By Michael J. Choi, MD, FNKF – NKF President, Clinical Director of Nephrology, Johns Hopkins School of Medicine
The best way to predict the future is to create it. – Abraham Lincoln.
With more than 26 million adults in the United States impacted by kidney disease and over 675,000 people with irreversible kidney failure, or end-stage renal disease (ESRD), who require dialysis or a kidney transplant to survive, the need for innovation that improves diagnosis, management, and treatment is imperative.
Innovation in kidney disease requires the creation of new technologies, software
platforms, care delivery and coordination processes as well as improved education for patients, caregivers, and health providers. Innovation should aim to solve the most challenging problems of today and the future to improve the lives of those impacted by the disease.
NKF is the historic pioneer of scientific research and innovation focusing on the whole person through the lens of kidney health. We have a history of effective action against kidney disease by improving clinical knowledge as well as providing people-centered programs, resources, and support for over 65 years.
On February 9th, I was honored to represent NKF at the Kidney Innovation Summit in Washington, DC, hosted by the U.S. Department of Veterans Affairs (VA) and the VA Center for Innovation, and the American Society of Nephrology.
The two day Innovation Summit brought together approximately 150 attendees from patient advocacy groups, federal government agencies including the National Institute of Diabetes and Digestive and Kidney Diseases (NIDDK), Health Resources and Service Administration (HRSA), and Centers For Medicare and Medicaid Services (CMS), industry, non-profits, and nephrology experts and researchers from outstanding academic institutions.
The Summit’s goal was to advance innovation in delivering care to people with kidney disease by sharing knowledge and sparking collaborations that will convert new ideas into impact for kidney disease patients and providers.
My presentation of TACKLEing Kidney Disease Up Front: A Trial of Early Chronic
KidneyDisease (CKD) Detection, described the TACKLE Trial, one of NKFs major research initiatives. This will be a large multi-site randomized control trial that will measure the importance of early detection (screen, educate, and treat approach in primary care) among those at risk for CKD and for those identified with the disease compare the effects of education strategies with co-management using a team approach to care. Early diagnosis was a top item of the Summit’s Innovation Wish List.
Moreover, the Summit also featured sessions on kidney replacement therapy and issues in transplantation, including improving the organ discard rate and living donation. NKF is also addressing these issues. In May 2017, we will convene a Consensus Conference to Decrease Kidney Discards to explore approaches to reduce the number of kidneys that are discarded in the U.S. each year. NKF also recently launched The Big Ask, The Big Give, a multi-media public awareness campaign which assists and supports living kidney donation for both kidney patients who have difficulty asking someone to consider a kidney donation (The Big Ask) and potential donors who may not understand this life changing process (The Big Give).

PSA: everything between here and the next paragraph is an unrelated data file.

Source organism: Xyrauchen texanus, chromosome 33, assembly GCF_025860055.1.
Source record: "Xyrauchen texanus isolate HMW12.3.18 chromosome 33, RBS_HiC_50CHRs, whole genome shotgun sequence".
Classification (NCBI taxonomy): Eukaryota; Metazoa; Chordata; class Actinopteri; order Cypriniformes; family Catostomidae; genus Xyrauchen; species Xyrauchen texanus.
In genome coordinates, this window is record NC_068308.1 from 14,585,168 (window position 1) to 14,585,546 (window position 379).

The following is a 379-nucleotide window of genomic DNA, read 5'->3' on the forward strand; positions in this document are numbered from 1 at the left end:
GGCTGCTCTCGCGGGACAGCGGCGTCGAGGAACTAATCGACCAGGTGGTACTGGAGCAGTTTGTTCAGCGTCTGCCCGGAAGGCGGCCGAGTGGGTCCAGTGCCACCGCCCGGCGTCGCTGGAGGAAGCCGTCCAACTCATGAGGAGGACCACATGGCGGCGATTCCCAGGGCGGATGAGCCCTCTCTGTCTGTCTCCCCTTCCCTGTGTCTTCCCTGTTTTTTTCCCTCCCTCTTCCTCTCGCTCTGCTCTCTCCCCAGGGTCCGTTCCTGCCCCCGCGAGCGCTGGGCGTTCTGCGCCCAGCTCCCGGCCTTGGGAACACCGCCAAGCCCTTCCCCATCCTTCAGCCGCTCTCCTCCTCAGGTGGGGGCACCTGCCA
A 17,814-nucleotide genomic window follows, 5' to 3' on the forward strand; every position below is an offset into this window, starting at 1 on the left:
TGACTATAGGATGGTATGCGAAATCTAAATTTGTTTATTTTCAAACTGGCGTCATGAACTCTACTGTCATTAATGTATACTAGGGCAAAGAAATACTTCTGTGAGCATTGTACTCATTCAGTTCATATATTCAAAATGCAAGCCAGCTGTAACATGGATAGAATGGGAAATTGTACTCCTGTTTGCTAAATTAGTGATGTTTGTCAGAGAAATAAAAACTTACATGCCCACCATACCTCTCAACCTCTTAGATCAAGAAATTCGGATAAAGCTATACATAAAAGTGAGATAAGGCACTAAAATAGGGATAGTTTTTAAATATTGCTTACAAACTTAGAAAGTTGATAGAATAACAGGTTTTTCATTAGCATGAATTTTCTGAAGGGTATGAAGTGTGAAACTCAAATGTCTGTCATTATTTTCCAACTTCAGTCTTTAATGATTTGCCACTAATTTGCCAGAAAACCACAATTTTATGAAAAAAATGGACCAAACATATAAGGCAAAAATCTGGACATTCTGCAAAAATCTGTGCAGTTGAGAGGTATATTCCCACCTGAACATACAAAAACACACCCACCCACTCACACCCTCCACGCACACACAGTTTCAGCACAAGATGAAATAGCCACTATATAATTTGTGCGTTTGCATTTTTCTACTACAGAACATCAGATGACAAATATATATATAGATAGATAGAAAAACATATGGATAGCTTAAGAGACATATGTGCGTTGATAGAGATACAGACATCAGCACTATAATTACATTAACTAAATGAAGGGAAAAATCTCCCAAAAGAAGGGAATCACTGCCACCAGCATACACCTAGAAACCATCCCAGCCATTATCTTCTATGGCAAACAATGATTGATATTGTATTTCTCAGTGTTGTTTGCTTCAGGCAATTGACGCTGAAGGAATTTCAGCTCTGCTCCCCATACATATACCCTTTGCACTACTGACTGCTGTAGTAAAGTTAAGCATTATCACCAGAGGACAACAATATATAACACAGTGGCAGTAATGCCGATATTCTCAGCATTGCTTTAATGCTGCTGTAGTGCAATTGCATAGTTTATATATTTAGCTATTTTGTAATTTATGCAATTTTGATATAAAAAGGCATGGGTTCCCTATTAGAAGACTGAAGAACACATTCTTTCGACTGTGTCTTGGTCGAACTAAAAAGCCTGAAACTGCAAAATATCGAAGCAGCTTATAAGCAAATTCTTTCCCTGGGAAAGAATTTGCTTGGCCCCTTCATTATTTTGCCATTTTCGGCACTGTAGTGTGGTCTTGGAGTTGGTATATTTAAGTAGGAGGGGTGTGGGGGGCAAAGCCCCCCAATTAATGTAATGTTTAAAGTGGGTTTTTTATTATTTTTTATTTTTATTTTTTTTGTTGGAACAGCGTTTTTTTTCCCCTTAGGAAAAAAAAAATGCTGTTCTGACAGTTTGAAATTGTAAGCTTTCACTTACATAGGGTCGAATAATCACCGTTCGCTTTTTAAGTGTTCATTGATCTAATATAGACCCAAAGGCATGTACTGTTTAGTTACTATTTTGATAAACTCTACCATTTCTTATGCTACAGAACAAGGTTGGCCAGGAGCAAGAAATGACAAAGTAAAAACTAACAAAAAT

As I further reflect on the Summit, it was inspiring and motivating to hear of so many
projects and ideas that could transform the journey from risk of disease to treatment of it and improve the lives of kidney patients. The most profound discussions and comments were the perspectives from patients, which anchored the beginning and end of each session. Patient advocates in attendance shared their kidney stories and hopes for improving the lives of others impacted by the disease.
NKF’s network of patients, family members, and healthcare professionals are our best collaborators to spark innovation. Thank you for inspiring us, through your personal stories, to work harder together and go further to bring about changes in government policies, programs, education, and research that will improve the lives of kidney patients.
Your continued support and engagement is critical to helping us achieve our goals. Together, we will make kidney disease a public health priority through education, research, innovation and advocacy for all kidney patients.
Citation: United States Renal Data System. 2016 USRDS annual data report: Epidemiology of kidney disease in the United States. National Institutes of Health, National Institute of Diabetes and Digestive and Kidney Diseases, Bethesda, MD, 2016.